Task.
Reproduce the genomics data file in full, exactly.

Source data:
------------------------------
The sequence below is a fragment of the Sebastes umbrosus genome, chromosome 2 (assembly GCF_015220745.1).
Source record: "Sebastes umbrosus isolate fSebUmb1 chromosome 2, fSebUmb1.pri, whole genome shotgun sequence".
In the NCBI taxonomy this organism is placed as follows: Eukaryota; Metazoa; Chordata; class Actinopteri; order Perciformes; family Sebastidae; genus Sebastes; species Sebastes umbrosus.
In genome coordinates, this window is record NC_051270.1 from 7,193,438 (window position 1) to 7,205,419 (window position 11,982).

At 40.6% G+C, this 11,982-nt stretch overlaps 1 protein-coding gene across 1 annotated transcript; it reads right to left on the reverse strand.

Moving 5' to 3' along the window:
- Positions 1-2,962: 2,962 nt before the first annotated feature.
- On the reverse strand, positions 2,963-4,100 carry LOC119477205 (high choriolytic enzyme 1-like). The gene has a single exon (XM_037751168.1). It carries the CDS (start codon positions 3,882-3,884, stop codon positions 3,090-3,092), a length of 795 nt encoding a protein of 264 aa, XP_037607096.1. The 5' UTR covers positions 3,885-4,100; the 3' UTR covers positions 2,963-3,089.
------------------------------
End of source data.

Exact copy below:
The sequence below is a fragment of the Sebastes umbrosus genome, chromosome 2 (assembly GCF_015220745.1).
Source record: "Sebastes umbrosus isolate fSebUmb1 chromosome 2, fSebUmb1.pri, whole genome shotgun sequence".
In the NCBI taxonomy this organism is placed as follows: Eukaryota; Metazoa; Chordata; class Actinopteri; order Perciformes; family Sebastidae; genus Sebastes; species Sebastes umbrosus.
In genome coordinates, this window is record NC_051270.1 from 7,193,438 (window position 1) to 7,205,419 (window position 11,982).

At 40.6% G+C, this 11,982-nt stretch overlaps 1 protein-coding gene across 1 annotated transcript; it reads right to left on the reverse strand.

Moving 5' to 3' along the window:
- Positions 1-2,962: 2,962 nt before the first annotated feature.
- On the reverse strand, positions 2,963-4,100 carry LOC119477205 (high choriolytic enzyme 1-like). The gene has a single exon (XM_037751168.1). It carries the CDS (start codon positions 3,882-3,884, stop codon positions 3,090-3,092), a length of 795 nt encoding a protein of 264 aa, XP_037607096.1. The 5' UTR covers positions 3,885-4,100; the 3' UTR covers positions 2,963-3,089.